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Unread January 16th, 2005, 10:19 AM
William Reid William Reid is offline
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Join Date: Jul 2004
Location: Texas
Posts: 105
Default Re: Request info on definitive study

You are quite right that accurate diagnosis is very important to the care and treatment of any condition. Sometimes it is useful to treat symptoms alone (as with most kinds of headache or mild anxiety); much of the time, especially when the disorder is serious or the symptoms are a harbinger of such a disorder, misdiagnosis can be a real problem. Current diagnostic knowledge isn't perfect, nor is its application by all practitioners (in psychiatry or anything else), but it is extremely useful.

There have been a great many studies of psychiatric diagnosis, of diagnosing specific disorders, of the validity and reliability of various diagnoses in various settings, and of the methods used in diagnosis. The studies have involved many, many thousands of both diagnosed and previously undiagnosed patients over the years, and thousands of clinicians, statisticians, and related researchers and staff.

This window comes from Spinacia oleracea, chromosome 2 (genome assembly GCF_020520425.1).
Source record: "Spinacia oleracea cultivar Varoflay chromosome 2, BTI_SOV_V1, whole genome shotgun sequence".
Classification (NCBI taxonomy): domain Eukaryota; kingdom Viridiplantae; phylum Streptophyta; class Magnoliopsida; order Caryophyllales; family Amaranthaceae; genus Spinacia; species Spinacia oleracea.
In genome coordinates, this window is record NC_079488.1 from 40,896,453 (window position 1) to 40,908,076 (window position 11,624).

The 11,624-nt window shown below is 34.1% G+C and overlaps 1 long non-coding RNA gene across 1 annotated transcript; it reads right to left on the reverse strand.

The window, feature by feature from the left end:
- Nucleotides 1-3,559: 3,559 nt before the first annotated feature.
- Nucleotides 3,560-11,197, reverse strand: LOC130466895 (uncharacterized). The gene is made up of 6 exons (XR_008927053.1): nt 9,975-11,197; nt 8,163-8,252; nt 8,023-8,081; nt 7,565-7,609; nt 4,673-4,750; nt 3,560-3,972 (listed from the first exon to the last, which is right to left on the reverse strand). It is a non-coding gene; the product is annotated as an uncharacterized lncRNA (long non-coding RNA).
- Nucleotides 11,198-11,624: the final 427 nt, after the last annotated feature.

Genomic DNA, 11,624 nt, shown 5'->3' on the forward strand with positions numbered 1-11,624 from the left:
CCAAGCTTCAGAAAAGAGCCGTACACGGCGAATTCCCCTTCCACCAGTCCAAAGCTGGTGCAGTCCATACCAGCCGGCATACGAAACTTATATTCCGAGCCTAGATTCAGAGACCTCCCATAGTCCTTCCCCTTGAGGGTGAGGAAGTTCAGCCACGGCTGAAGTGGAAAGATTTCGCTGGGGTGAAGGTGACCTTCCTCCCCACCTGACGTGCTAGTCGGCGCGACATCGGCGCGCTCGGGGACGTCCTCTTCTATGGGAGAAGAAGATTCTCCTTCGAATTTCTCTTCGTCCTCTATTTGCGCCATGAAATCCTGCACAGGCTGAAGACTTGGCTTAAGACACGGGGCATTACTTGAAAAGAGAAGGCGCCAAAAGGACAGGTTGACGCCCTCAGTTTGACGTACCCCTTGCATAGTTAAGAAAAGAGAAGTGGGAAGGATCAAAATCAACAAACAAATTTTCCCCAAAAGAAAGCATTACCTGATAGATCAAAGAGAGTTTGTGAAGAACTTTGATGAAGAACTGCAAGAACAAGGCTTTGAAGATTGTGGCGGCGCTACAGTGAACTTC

For summaries of such studies, in a clinical "textbook" context, consult any general psychiatry or psychiatric diagnosis textbook (there are many), or pick up a Diagnostic and Statistical Manual of Mental Disorders, 4th edition (DSM-IV-TR), at a local bookstore or Amazon.com. They make fascinating reading. :-)

For primary sources of such studies, consider searching three specific areas:

(1) The reference material for the DSM-IV and prior editions. You want the reference support information, which is in volumes separate from the DSM-IV-TR itself, and available from American Psychiatric Publishing, Inc., and maybe at places like Amazon.com. Every edition of the DSM since DSM-II, at least, has such written support material.

(2) The reference material for the APA's Practice Guideline series. These references are included in the Practice Guidelines for each disorder or group of disorders, each of which has several hundred pages. The texts are available at the same places as the DSM texts.

(3) The National Library of Medicine's online search service, called PubMed. PubMed is a huge listing of articles in peer-reviewed journals (research, clinical, etc.) in virtually all medical and medically-related fields (including psychiatry/psychology/mental health) which indexes only journals which have passed their test for scientific merit (there are hundreds, maybe thousands, of different journals. The URL for a PubMed search is www.ncbi.nlm.nih.gov/entrez/query.fcgi. It takes a little investigation to learn how to do a good search and interpret the results, but there are plenty of help links. If you don't learn how to do it, you are very likely to end up either with very little useful information or with thousands of irrelevant articles to sift through -- sort of like a complicated GOOGLE.
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